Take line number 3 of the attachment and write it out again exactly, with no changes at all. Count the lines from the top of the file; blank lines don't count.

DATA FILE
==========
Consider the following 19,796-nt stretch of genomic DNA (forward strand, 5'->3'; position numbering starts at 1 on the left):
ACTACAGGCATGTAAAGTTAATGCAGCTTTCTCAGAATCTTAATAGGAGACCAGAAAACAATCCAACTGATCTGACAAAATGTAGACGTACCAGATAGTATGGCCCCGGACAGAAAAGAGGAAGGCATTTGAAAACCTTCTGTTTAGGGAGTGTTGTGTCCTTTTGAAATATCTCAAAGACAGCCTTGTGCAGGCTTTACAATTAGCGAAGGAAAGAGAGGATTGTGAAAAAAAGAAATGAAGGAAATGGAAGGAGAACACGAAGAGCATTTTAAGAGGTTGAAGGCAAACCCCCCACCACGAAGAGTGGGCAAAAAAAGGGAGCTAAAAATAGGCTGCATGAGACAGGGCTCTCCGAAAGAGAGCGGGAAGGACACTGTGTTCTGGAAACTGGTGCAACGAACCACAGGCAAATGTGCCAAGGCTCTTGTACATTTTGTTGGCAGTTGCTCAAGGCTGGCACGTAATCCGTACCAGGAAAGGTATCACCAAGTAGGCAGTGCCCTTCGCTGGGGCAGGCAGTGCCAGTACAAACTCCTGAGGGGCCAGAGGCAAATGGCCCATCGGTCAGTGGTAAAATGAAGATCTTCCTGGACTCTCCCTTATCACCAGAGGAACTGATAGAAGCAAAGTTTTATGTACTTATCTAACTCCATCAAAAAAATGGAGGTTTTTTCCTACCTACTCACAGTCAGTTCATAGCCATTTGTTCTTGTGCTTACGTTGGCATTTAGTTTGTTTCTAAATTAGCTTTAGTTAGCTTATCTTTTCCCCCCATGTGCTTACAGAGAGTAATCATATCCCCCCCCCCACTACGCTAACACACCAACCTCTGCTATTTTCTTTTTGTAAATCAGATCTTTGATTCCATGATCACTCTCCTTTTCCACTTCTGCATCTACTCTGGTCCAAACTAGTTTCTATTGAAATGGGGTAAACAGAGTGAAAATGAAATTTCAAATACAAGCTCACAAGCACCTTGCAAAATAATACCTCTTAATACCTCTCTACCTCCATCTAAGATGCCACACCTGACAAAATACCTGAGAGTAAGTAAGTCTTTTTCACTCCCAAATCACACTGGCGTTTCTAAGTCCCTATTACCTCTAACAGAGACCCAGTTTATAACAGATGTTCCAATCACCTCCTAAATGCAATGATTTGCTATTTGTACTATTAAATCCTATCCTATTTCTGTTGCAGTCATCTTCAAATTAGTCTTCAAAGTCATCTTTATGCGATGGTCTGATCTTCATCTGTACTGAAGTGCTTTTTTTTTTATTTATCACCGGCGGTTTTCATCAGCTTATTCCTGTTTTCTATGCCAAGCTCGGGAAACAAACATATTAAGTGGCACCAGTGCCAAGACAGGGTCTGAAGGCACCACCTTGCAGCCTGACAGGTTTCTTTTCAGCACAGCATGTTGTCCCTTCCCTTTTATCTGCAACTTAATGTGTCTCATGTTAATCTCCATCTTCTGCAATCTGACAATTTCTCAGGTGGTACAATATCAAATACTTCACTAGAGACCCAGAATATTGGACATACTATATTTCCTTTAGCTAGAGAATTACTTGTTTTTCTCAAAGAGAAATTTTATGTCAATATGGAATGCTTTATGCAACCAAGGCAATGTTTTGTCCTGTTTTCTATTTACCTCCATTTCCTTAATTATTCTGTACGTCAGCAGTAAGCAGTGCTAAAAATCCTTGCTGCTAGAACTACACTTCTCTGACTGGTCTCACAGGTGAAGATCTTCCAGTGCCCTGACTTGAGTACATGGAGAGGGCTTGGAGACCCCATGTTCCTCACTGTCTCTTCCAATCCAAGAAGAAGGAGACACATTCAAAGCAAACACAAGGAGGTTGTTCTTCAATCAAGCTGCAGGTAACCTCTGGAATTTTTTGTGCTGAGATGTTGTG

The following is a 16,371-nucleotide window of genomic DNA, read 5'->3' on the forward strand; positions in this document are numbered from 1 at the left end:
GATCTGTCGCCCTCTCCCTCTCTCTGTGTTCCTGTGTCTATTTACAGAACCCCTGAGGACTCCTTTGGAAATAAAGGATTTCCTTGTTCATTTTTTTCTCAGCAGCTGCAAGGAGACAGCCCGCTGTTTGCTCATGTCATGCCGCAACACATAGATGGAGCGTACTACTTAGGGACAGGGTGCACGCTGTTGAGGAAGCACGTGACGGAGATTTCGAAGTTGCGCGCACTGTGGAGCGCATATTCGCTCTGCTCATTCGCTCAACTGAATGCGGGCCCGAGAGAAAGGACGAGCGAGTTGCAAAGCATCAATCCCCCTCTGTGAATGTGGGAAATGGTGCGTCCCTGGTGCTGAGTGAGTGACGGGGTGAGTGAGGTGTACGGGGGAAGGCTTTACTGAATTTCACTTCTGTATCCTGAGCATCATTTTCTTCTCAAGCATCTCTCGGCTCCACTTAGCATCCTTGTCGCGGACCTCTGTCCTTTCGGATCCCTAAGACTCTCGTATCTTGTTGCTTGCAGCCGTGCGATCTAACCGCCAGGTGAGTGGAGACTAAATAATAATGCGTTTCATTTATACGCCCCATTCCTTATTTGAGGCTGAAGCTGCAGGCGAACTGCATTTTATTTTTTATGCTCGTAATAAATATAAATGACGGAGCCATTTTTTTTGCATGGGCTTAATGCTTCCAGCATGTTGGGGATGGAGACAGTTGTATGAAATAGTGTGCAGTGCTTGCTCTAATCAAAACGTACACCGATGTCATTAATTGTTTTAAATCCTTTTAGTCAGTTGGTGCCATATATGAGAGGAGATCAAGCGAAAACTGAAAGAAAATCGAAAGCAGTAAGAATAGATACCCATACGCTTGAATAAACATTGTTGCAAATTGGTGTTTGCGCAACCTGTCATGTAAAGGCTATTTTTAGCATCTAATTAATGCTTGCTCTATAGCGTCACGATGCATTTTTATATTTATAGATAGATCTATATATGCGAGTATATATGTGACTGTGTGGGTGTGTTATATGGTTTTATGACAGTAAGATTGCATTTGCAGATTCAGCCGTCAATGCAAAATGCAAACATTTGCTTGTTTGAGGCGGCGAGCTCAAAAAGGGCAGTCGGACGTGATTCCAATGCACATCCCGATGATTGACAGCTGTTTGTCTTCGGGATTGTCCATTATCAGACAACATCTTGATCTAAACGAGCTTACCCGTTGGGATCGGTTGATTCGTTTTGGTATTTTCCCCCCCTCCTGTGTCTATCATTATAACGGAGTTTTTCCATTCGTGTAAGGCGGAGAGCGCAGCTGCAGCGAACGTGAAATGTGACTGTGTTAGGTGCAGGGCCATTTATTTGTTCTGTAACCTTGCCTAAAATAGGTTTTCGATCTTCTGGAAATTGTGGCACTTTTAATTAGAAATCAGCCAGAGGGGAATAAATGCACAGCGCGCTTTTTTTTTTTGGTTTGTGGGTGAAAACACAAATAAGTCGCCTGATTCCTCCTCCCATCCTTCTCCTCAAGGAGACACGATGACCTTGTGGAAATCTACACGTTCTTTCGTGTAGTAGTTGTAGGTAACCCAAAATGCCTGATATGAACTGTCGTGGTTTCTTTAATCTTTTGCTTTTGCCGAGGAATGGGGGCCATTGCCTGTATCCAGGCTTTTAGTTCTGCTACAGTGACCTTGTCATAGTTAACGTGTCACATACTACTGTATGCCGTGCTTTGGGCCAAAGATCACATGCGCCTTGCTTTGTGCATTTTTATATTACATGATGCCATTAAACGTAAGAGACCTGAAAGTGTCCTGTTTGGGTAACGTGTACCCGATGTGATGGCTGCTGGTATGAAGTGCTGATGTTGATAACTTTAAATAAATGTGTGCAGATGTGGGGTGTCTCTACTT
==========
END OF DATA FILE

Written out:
The following is a 16,371-nucleotide window of genomic DNA, read 5'->3' on the forward strand; positions in this document are numbered from 1 at the left end: